ART. 16. A convenient place shall be set apart for sick or hurt men, to be removed with their hammocks and bedding when the surgeon shall advise the same to be necessary: and some of the crew shall be appointed to attend and serve them and to keep the place clean. The cooper shall make buckets with covers and cradles if necessary for their use.

ART. 17. All ships furnished with fishing tackle, being in such places where fish is to be had, the Captain is to employ some of the company in fishing, the fish to be distributed daily to such persons as are sick, or upon recovery, if the surgeons recommend it; and the surplus by turns amongst the messes of the officers and seamen without favour or partiality, and gratis, without any deduction of their allowance or provisions on that account.

ART. 18. It is left to the discretion of the Commander of squadrons to shorten the allowance of provisions according to the exigence of the service, taking care that the men be punctually paid for the same. The like power is given to Captains of single ships in cases of absolute necessity.

ART. 19. If there shall be a want of pork, the Captain is to order three pounds of beef to be issued to the men in lieu of a two pound piece of pork.

ART. 20. One day in every week shall be issued out a proportion of flour and suet in lieu of beef for the seamen; but this is not to exceed beyond four months victualling at one time, nor shall the purser receive any allowance for flour or suet kept longer on board than that time. And there shall be supplied once a year, a proportion of canvas for pudding bags, after the rate of one ell for every sixteen men.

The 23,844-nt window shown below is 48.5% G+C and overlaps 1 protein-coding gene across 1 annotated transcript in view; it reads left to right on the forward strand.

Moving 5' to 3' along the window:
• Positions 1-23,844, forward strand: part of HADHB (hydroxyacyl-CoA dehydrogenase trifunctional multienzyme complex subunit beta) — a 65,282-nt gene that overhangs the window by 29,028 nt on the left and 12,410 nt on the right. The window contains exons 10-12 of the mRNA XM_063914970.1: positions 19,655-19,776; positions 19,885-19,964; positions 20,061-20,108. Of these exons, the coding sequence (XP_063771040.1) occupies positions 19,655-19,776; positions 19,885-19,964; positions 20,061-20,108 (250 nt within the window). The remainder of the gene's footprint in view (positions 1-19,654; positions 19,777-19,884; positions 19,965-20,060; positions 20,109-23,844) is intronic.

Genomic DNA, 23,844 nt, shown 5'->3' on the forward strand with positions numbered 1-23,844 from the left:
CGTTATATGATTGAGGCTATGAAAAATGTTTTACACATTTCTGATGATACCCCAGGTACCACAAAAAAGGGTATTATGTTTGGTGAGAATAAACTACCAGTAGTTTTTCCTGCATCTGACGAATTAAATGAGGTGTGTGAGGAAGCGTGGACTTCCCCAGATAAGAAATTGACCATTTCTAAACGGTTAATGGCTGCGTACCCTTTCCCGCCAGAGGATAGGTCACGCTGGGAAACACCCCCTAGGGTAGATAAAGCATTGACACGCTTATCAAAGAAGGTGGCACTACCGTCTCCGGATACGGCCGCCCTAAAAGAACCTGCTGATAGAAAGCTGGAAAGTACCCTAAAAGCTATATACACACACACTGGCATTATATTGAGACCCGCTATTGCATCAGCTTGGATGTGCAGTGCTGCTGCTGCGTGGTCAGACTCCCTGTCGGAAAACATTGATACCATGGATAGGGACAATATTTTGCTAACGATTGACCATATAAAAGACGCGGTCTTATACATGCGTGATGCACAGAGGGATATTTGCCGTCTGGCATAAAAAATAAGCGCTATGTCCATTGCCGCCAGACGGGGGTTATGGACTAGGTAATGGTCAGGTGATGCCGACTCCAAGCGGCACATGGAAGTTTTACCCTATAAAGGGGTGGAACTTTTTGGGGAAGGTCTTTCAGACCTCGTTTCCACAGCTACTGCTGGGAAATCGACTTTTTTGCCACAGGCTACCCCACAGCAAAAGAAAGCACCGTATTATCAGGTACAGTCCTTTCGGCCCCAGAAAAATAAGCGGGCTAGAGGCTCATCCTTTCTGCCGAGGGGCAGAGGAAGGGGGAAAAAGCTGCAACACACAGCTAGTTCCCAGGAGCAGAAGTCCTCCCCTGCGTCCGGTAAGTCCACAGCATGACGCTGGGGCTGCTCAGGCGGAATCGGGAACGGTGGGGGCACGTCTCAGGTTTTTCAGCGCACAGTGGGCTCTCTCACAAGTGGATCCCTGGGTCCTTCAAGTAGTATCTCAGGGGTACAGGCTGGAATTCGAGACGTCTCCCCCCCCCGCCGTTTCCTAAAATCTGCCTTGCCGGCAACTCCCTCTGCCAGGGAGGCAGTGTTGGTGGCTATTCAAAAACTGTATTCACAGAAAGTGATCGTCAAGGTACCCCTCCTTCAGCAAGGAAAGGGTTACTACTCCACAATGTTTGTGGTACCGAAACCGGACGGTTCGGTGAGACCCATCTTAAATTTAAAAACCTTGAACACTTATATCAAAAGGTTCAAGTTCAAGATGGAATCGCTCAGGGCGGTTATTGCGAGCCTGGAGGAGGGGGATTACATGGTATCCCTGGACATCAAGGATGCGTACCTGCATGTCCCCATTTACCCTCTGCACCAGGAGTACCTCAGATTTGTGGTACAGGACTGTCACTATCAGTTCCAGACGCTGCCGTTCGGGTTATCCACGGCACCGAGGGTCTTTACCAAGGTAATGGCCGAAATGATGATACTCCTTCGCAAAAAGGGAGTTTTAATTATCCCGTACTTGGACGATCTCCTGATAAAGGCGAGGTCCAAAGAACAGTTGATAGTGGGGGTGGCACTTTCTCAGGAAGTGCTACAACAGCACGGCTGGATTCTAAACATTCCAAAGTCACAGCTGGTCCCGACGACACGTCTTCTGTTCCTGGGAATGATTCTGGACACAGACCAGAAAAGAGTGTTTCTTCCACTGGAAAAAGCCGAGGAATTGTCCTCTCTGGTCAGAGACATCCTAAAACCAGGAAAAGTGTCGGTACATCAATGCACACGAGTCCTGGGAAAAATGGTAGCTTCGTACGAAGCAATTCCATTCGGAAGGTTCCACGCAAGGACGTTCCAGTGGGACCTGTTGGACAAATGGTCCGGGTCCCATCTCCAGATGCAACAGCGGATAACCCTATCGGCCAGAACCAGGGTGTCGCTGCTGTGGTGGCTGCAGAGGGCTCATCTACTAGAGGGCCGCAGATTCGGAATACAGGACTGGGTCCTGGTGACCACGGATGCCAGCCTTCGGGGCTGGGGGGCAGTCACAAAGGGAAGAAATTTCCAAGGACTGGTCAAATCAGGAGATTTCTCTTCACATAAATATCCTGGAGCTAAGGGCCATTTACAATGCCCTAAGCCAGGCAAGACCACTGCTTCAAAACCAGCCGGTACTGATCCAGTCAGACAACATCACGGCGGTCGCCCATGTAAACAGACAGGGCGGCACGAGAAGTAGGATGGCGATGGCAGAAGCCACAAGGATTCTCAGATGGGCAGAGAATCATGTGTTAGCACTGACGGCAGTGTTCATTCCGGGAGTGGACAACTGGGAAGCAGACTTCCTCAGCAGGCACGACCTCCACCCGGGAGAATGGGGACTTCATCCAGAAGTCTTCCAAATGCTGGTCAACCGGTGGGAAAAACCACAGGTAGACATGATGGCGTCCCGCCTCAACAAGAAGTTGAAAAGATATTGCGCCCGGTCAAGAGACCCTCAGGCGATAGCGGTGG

ART. 21. If any ships of the Thirteen United Colonies shall happen to come into port in want of provisions, the warrant of a Commander in Chief shall be sufficient to the agent or other instrument of the victualling to supply the quantity wanted; and in urgent cases where delay may be hurtful, the warrant of the Captain of the ship shall be of equal effect.

ART 22. The Captain is frequently to order the proper officer to inspect into the condition of the provisions, and if the bread proves damp to have it aired upon the quarter-deck or poop, and also to examine the flesh cask; and if any of the pickle be leaked out, to have new made and put in and the cask made tight and secure.

ART. 23. The Captain or purser shall secure the cloaths, bedding and other things of such persons as shall die or be killed, to be delivered to their executors or administrators.

ART. 24. All the papers, charter parties, bills of lading, pass-ports and other writings whatever, found on board any ship or ships which shall be taken shall be carefully preserved, and the originals sent to the court of justice for maritime affairs, appointed, or to be appointed by Congress for judging concerning such prize or prizes; and if any person or persons shall wilfully or negligently destroy, or suffer to be destroyed, any such paper or papers, he or they so offending, shall forfeit their share of such prize or prizes, and suffer such other punishment as they shall be judged by a court-martial to deserve.

ART. 25. If any person or persons shall embezzle, steal or take away any cables, anchors, sails, or any of the ship’s furniture, or any of the powder or arms, or ammunition or provisions of any ship belonging to the Thirteen United Colonies, he or they shall suffer punishment as a court-martial shall order.

ART. 26. When in sight of the ship or ships of the enemy, and at such other times as may appear to make it necessary to prepare for engagement, the Captain shall order all things in his ship in a proper posture for fight, and shall in his own person, and according to his duty, heart on and encourage the inferior officers and men to fight courageously, and not to behave themselves feintly or cry for quarters on pain of such punishment as the offence shall appear to deserve for his neglect.

ART. 27. Any Captain or other officer, mariner or others, who shall basely desert their duty or station in the ship and run away while the enemy is in fight, or in time of action, or entice others to do so, shall suffer death or such other punishment as a court-martial shall inflict.